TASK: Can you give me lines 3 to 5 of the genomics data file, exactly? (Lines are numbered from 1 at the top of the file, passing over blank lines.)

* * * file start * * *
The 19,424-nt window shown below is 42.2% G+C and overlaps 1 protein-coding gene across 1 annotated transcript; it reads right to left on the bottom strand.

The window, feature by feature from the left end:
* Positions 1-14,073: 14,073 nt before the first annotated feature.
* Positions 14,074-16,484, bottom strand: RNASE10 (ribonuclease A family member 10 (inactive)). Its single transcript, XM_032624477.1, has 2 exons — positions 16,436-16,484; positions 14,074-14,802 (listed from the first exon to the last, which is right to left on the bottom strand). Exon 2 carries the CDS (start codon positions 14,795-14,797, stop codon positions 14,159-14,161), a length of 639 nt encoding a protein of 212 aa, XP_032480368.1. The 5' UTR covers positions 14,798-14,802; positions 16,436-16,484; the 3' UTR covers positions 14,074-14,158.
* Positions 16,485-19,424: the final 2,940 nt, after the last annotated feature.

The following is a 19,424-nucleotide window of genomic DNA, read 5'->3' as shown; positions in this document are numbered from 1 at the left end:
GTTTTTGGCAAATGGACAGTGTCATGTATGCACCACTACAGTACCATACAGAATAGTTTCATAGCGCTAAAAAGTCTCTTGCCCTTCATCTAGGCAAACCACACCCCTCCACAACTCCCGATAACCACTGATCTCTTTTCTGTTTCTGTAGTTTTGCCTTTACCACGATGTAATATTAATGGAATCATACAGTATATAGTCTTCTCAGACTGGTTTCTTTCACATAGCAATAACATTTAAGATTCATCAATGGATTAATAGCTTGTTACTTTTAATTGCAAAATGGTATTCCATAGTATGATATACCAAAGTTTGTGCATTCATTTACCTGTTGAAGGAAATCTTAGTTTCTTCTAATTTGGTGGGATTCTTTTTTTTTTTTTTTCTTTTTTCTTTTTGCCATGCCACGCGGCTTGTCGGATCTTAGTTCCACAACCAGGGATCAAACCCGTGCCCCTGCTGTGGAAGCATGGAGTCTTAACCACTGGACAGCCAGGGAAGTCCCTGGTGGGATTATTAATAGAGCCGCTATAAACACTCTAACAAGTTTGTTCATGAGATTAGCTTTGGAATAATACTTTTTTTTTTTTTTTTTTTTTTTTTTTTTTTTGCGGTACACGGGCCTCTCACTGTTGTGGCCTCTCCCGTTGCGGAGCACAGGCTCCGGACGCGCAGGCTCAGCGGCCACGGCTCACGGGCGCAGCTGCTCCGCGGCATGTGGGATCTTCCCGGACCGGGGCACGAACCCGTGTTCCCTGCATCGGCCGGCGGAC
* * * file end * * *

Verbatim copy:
* Positions 1-14,073: 14,073 nt before the first annotated feature.
* Positions 14,074-16,484, bottom strand: RNASE10 (ribonuclease A family member 10 (inactive)). Its single transcript, XM_032624477.1, has 2 exons — positions 16,436-16,484; positions 14,074-14,802 (listed from the first exon to the last, which is right to left on the bottom strand). Exon 2 carries the CDS (start codon positions 14,795-14,797, stop codon positions 14,159-14,161), a length of 639 nt encoding a protein of 212 aa, XP_032480368.1. The 5' UTR covers positions 14,798-14,802; positions 16,436-16,484; the 3' UTR covers positions 14,074-14,158.
* Positions 16,485-19,424: the final 2,940 nt, after the last annotated feature.